VIENNA, May 4 (Reuters) - Austria has frozen around 1.2 billion euros ($1.78 billion) in funds that authorities think could be linked to Libyan leader Muammar Gaddafi's inner circle, a top central bank official told Reuters.
Austrian National Bank Governor Ewald Nowotny had cited that figure in February as the overall amount of Libyan assets in the Austrian financial system, but officials had not previously confirmed how much of it was actually blocked.
"The amount that has been frozen is in the order of magnitude of the figure mentioned by the governor," Austrian National Bank Director Andreas Ittner said on the sidelines of a central bank news conference on Wednesday.
He did not give any details about the funds' owners.
The Alpine country ordered a freeze on any money linked to Gaddafi in March, putting 27 people on a watch-list including a former top Libyan Investment Authority (LIA) official.
The European Union has followed suit.
People close to the situation have told Reuters a large part of the funds belonged to Libya's central bank and were on deposit at commercial banks in Austria.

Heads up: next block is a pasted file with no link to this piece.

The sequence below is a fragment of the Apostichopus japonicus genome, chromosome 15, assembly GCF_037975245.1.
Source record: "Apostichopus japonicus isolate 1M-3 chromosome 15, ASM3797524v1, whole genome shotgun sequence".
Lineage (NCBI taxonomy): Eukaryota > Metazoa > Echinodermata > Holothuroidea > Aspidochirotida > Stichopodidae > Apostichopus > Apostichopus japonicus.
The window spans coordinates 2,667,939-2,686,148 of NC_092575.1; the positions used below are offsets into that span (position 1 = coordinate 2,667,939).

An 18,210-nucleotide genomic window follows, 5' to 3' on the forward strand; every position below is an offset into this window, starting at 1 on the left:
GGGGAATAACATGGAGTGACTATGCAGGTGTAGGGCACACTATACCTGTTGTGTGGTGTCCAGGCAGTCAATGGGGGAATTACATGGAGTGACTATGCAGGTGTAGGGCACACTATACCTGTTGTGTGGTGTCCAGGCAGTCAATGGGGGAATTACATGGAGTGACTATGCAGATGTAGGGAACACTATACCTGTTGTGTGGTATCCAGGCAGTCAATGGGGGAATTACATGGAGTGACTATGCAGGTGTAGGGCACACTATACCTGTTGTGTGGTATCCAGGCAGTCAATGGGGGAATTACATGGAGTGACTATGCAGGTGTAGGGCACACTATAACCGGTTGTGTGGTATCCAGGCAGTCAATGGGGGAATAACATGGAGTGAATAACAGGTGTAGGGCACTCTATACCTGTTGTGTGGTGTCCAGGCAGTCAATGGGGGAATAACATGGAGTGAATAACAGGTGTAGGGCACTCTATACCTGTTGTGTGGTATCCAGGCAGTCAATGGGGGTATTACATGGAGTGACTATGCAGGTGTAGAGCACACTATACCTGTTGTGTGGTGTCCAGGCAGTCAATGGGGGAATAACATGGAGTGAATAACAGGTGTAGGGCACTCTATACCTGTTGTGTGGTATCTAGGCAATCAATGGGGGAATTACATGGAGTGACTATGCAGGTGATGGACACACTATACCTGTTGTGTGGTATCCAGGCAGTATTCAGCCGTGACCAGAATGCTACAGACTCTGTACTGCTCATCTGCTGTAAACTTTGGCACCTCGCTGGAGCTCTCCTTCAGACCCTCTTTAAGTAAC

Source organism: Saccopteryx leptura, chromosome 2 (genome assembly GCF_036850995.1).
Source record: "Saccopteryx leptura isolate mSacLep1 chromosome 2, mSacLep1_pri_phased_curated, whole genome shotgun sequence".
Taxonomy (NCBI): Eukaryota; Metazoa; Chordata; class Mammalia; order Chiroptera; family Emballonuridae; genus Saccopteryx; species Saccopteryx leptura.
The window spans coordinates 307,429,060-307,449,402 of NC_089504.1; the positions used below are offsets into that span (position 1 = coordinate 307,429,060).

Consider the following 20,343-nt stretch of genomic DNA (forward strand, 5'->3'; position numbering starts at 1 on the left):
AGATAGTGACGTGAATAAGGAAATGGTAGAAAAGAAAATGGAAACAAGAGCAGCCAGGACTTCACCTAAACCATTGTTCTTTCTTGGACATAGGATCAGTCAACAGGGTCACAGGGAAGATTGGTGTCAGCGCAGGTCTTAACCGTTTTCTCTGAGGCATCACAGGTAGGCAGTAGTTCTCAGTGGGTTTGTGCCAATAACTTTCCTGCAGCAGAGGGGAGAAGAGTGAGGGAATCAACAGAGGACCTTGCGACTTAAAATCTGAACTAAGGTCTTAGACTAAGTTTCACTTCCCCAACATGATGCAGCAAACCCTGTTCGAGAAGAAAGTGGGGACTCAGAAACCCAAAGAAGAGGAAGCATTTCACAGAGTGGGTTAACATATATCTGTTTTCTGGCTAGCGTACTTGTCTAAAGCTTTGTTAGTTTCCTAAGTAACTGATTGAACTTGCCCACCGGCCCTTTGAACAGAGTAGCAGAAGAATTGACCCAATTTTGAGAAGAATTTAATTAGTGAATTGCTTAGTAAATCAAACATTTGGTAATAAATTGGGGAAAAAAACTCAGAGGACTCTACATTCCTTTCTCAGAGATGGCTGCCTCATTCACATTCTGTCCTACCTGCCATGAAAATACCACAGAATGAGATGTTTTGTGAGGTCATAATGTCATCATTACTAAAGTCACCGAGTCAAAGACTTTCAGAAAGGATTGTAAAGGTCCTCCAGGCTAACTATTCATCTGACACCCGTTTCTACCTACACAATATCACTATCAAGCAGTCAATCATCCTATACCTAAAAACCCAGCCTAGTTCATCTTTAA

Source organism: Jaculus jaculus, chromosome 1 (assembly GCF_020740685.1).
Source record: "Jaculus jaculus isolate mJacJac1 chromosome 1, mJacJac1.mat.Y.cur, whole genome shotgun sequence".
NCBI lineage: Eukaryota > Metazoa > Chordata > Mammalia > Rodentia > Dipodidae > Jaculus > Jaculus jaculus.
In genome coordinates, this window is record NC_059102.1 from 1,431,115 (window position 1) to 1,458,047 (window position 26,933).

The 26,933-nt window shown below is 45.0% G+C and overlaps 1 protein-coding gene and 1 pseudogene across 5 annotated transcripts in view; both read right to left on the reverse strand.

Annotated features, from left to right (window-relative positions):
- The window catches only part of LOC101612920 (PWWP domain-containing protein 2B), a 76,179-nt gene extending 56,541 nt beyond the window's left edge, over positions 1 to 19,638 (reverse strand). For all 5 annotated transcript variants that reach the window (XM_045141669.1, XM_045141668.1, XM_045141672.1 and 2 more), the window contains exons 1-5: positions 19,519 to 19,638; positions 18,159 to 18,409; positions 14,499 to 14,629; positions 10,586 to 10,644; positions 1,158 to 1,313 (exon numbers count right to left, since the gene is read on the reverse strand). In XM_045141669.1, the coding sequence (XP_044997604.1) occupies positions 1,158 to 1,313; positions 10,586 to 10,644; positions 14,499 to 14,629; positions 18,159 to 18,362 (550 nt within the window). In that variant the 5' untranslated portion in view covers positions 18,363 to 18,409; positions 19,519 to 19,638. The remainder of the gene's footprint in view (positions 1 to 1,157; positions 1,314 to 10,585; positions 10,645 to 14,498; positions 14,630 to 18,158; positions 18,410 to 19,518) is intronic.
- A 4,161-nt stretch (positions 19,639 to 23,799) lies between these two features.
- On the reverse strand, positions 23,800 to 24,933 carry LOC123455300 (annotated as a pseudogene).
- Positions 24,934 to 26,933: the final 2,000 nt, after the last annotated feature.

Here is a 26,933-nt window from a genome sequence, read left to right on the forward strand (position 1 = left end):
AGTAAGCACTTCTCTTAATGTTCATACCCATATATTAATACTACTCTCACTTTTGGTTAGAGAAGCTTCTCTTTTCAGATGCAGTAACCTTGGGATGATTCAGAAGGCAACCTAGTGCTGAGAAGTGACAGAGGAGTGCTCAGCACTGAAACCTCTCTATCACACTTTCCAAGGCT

The freeze also blocked the domestic accounts of Mustafa Zarti, an Austrian national and former deputy chairman of the LIA, who has denied media reports portraying him as Gaddafi's money man and has sued to reverse the freeze.
Nowotny has described the hunt for Gaddafi money as "painstaking police work" that could take years before the final sum is revealed.
Gaddafi's son Saif al-Islam studied in Vienna. He and Zarti met in Austria and remain friends, Zarti has said.
In Austria, Saif Gaddafi lived in a villa on the outskirts of Vienna and housed his two white pet tigers in the city's zoo.
European powers have called on Gaddafi, in power for more than four decades, to stand down after his attempts to suppress anti-government protests that spawned an outright revolt. (Reporting by Michael Shields; Editing by Ron Askew)